US - Results of a new consumer tracking study released by the Pork Checkoff find that more American consumers are reporting an enduring love for pork. Key research findings show more US consumers rate their enjoyment of pork higher than in previous studies. Additionally, consumer-buying habits measured by the US Department of Agriculture also show more consumers are buying pork.
"People are becoming more passionate about their consumption of pork," said David Newman, chair of the Pork Checkoff domestic marketing committee and a pig farmer from Fargo, ND. "These two studies confirm that consumers are eating more in recipes and as a menu item because of its value, flavor and versatility."
Consumers taking part in the Pork Checkoff study were asked to rate pork cuts on a 10-point scale, resulting in a demonstrated increase in the volume of consumers who rank pork as an eight or higher.
This tracking study indicates the size of the Pork Checkoff’s consumer target has grown to 43 per cent of US households, up seven points from 36 per cent in May 2013, the last time the survey was fielded. In 2010, the consumer target was just 27 per cent of US households. Growth in the target size is attributed to people both rating pork cuts higher and in their confidence in cooking meat.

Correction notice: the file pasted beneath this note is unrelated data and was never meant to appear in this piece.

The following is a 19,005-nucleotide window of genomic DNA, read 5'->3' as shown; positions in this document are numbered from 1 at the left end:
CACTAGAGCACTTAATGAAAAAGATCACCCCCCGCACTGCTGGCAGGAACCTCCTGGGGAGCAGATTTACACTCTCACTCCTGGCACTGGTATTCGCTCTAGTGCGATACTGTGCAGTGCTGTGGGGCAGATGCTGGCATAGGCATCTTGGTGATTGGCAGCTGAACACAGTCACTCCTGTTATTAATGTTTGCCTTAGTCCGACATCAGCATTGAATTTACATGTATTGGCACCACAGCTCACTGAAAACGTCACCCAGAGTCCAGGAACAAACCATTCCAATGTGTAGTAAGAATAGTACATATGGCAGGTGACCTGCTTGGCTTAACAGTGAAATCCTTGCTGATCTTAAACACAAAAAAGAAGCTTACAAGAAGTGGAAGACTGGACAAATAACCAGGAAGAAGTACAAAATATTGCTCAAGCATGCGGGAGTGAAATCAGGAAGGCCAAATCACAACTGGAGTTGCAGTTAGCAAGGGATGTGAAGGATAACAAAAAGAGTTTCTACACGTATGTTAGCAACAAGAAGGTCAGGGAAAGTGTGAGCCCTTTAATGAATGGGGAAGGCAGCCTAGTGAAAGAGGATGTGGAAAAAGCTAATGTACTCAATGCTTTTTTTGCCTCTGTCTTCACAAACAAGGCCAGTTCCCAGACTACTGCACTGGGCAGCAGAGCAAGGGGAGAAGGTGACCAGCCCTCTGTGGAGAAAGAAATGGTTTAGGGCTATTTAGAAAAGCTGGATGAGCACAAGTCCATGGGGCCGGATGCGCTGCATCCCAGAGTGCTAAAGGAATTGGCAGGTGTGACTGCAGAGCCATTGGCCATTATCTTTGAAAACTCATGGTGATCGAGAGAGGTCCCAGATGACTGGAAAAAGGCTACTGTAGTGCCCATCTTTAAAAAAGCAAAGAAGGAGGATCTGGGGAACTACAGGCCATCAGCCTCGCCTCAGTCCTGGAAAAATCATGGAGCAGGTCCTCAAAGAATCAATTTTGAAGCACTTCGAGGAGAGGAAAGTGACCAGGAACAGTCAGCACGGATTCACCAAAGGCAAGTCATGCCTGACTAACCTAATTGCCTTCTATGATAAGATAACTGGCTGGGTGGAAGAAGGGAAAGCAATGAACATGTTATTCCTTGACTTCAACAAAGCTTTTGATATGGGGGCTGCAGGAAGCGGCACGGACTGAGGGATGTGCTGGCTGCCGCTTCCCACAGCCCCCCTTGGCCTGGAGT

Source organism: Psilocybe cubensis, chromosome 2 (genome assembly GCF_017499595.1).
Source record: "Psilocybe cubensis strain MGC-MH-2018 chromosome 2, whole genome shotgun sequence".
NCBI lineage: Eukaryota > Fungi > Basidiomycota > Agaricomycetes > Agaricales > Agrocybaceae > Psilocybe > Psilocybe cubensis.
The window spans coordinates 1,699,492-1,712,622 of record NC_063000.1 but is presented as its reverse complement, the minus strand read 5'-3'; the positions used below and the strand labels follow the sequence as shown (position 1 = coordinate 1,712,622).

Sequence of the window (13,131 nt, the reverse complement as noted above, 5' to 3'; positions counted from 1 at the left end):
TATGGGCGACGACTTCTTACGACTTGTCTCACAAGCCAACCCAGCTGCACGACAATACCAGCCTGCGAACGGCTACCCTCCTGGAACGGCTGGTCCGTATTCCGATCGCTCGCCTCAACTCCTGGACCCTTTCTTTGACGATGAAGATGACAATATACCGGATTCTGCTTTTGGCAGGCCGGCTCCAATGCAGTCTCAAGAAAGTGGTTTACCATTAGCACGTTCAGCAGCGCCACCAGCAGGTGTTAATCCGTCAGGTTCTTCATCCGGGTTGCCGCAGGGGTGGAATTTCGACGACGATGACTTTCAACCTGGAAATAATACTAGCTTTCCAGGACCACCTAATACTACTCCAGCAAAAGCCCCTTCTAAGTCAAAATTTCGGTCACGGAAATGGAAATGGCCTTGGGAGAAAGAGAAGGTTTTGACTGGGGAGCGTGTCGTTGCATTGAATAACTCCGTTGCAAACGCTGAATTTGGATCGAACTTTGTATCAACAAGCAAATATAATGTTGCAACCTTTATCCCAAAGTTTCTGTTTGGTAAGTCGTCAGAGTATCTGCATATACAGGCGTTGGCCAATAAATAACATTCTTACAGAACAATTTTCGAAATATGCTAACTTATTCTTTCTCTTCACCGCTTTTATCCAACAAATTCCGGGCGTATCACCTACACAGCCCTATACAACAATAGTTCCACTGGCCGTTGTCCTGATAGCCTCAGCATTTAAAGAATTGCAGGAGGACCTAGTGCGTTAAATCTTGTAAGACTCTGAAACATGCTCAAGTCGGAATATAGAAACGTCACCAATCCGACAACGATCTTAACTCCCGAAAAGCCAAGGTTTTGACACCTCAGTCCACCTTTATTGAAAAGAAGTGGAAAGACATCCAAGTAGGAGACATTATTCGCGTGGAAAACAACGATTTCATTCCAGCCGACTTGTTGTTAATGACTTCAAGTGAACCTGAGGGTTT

"We look at how much people enjoy pork and, through that experience, label consumers who love pork as ‘pork champions,’" Mr Newman said. "We have found a marked increase in the number of pork champions, with these consumers consistently rating pork higher."
The study also found that a majority of all fresh pork eaten – 84 per cent at-home and 80 per cent away-from-home – is consumed by a Pork Checkoff target consumer. The total per cent of pork eaten by this target consumer grew significantly since the Pork Be inspired® campaign was introduced in 2011.
"We are beginning to see the impact of our new marketing campaign, and we feel it is making a distinct difference in the marketplace and how American consumers view and buy pork," Mr Newman said. "Across the board, consumers are buying more pork from stores and foodservice outlets."
The tracking study results are further reinforced by the Pork Checkoff’s key measure of domestic marketing: real per capita consumer pork expenditures. Using USDA data, consumer pork expenditures measure both the volume (in pounds) and value (in dollars) of pork sold in the United States. Data through December 2013 showed per capita pork expenditures grew by 5.6 per cent from 2012 to 2013.
The consumer tracking study also asked pork eaters, "Other than price, what most influences your meat-purchasing decisions?" The top three drivers of meat purchases are quality (63 per cent), followed by appearance (50 per cent) and convenience (32 per cent).
The nationally fielded tracking study is conducted by the Pork Checkoff twice each calendar year and most recently in November 2013. Respondents are representative of the US population for gender, age, ethnicity and income.
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